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Archive 2012 · Newbie focusing help before I get too disheartened.
  
 
suey11
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p.1 #1 · Newbie focusing help before I get too disheartened.


As the title suggests I'm a bit new too the photography world.
I need my spirits lifting I have taken quite a number of shots at my sons birthday party with my sparkling new 5D III and a 50L lens the results on the camera screen and once I'd transferred the jpegs to my iPad looked fantastic compared to my previous point and shoot camera.
But I then transferred my raw files to my iMac and some of the results look out of focus too dark etc etc all in all pretty disheartening.
Any tips or advice would be much appreciated.
Thank you in advance.



Aug 06, 2012 at 11:30 AM
Hawkan
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p.1 #2 · Newbie focusing help before I get too disheartened.


Focus and exposure are things you need to practice in order to understand and use. Reading a good book on photography is a good start, and the Canon SLR manuals are actually very helpful too.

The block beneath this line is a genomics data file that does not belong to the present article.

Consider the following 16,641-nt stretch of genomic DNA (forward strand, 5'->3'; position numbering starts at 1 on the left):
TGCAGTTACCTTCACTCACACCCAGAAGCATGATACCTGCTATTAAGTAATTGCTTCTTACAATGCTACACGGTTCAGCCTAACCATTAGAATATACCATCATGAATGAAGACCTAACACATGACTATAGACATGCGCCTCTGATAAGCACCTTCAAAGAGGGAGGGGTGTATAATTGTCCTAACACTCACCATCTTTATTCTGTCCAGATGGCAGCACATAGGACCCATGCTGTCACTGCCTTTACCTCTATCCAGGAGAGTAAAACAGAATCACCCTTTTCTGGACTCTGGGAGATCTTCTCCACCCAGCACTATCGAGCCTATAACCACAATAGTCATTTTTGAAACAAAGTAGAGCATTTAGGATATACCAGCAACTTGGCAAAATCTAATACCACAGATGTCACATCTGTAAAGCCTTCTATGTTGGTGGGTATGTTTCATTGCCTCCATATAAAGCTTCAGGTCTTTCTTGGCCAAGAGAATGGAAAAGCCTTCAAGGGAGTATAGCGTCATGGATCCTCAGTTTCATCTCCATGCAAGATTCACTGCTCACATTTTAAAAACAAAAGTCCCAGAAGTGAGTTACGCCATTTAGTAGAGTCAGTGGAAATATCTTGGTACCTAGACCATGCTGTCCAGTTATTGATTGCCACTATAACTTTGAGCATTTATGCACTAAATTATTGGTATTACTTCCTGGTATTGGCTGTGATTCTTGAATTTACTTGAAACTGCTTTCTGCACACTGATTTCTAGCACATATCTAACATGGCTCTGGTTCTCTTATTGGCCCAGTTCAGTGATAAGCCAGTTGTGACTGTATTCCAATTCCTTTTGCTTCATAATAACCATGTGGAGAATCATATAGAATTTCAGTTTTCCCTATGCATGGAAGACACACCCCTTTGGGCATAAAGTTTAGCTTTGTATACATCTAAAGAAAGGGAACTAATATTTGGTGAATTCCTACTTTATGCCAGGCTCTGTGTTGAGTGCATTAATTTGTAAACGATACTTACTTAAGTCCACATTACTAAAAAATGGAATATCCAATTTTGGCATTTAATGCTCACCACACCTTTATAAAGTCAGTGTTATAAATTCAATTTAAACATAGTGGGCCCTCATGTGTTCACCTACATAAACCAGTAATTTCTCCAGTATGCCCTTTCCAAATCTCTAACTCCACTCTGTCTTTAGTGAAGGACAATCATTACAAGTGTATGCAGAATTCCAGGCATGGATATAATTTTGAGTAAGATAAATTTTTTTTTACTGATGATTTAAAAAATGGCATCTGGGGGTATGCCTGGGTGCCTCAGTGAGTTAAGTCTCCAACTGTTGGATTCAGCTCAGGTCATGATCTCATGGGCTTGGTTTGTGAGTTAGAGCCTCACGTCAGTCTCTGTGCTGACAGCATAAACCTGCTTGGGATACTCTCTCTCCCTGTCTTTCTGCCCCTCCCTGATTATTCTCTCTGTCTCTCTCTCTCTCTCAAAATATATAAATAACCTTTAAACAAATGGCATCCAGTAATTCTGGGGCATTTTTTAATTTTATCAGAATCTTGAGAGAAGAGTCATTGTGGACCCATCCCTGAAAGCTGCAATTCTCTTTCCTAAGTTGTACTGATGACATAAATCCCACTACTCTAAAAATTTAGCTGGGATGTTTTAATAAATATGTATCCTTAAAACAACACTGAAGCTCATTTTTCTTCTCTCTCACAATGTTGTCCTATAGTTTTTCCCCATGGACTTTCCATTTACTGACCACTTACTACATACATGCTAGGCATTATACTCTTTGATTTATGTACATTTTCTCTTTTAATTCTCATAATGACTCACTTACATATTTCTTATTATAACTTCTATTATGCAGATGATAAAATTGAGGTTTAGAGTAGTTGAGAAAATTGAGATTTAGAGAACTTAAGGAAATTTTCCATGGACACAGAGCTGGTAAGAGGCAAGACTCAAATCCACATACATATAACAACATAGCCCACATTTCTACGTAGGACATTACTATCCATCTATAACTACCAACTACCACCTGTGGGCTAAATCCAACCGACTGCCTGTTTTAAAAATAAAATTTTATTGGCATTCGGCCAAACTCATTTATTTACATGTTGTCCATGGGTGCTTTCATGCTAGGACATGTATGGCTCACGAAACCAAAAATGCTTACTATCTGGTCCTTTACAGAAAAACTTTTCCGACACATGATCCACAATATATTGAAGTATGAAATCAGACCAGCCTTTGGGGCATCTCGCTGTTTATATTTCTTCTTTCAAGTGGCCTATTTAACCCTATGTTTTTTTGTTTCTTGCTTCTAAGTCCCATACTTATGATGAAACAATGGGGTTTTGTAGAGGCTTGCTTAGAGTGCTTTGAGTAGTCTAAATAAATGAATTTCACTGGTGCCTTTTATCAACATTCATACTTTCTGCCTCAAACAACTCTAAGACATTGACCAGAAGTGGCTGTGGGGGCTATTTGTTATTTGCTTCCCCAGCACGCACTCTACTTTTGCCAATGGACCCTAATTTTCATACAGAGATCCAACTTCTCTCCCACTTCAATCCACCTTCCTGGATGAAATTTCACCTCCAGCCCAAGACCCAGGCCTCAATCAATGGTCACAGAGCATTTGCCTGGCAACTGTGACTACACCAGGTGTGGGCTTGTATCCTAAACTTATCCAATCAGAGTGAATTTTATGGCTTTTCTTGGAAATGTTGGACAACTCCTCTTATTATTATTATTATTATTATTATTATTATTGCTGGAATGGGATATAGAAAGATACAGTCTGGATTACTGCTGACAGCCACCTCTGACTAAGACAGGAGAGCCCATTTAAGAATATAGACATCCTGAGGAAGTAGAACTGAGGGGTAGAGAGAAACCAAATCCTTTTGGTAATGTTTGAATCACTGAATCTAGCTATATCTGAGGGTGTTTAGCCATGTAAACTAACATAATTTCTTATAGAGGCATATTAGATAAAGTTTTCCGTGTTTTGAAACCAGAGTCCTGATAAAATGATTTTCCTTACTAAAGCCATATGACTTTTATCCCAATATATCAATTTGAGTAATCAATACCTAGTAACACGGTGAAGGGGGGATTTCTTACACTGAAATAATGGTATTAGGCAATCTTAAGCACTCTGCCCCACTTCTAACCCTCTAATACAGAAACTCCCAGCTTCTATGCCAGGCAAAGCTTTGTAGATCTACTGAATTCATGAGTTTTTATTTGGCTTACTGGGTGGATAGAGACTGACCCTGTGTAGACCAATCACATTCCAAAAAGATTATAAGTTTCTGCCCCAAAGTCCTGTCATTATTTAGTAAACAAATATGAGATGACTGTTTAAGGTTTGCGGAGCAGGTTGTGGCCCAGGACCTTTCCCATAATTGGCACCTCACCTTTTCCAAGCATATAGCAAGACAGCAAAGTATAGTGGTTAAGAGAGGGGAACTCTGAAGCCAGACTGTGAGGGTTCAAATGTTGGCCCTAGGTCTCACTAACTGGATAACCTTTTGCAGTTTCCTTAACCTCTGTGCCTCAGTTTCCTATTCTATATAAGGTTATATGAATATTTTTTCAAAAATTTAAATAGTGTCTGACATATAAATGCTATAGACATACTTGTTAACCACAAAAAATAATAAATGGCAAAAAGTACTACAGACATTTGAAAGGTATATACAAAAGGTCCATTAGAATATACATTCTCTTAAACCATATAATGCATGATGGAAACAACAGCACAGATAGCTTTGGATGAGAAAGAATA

The equipment you have is to say the least good enough. Shooting the 50mm f/1.2 wide open is challenging as the depth of field (where the image is sharp) is extremely short at max aperture. Stopping it down to f/2.8 or thereabouts should make it easier to nail focus (we'll leave focus shift out of this discussion for now).

As you are shooting RAW files, underexposure is easily and quickly solved either in Canon's own programs or Lightroom, Aperture or whatever software you wish to use. The product manuals for the software (and camera) will be of much use there.

Finally, pixel peeping (viewing images at 100% magnification on your screen) is mostly disheartening when starting out with digital photography. Leave that to the gear geeks and try to get the shots you like. An image that is not pixel perfect will often print beautifully at pretty good sizes anyway.